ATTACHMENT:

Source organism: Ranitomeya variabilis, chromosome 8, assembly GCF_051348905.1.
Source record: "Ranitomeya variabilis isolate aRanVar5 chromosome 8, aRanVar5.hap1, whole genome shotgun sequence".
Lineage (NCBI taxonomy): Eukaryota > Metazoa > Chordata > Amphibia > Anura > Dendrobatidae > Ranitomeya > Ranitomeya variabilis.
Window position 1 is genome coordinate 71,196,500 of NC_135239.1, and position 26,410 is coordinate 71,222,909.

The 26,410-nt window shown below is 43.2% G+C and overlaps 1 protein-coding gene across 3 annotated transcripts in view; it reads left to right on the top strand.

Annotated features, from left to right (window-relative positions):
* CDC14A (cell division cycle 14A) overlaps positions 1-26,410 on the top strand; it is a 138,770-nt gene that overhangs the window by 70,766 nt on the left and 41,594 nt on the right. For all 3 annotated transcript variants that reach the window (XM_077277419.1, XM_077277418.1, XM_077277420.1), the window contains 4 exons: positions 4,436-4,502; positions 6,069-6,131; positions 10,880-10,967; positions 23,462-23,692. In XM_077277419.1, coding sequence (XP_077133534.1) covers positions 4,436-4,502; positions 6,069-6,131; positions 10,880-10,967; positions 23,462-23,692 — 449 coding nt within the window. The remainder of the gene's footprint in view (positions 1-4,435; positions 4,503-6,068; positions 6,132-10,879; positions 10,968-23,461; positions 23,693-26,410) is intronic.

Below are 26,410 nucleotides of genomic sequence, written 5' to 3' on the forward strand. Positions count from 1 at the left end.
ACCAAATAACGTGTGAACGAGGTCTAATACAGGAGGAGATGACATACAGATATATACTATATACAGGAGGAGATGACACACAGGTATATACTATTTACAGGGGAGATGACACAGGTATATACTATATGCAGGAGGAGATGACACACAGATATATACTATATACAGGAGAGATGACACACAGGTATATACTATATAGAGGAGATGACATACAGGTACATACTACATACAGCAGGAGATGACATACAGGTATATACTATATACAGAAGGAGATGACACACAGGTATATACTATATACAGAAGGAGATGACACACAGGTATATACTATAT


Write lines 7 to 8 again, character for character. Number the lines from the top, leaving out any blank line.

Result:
* CDC14A (cell division cycle 14A) overlaps positions 1-26,410 on the top strand; it is a 138,770-nt gene that overhangs the window by 70,766 nt on the left and 41,594 nt on the right. For all 3 annotated transcript variants that reach the window (XM_077277419.1, XM_077277418.1, XM_077277420.1), the window contains 4 exons: positions 4,436-4,502; positions 6,069-6,131; positions 10,880-10,967; positions 23,462-23,692. In XM_077277419.1, coding sequence (XP_077133534.1) covers positions 4,436-4,502; positions 6,069-6,131; positions 10,880-10,967; positions 23,462-23,692 — 449 coding nt within the window. The remainder of the gene's footprint in view (positions 1-4,435; positions 4,503-6,068; positions 6,132-10,879; positions 10,968-23,461; positions 23,693-26,410) is intronic.

Below are 26,410 nucleotides of genomic sequence, written 5' to 3' on the forward strand. Positions count from 1 at the left end.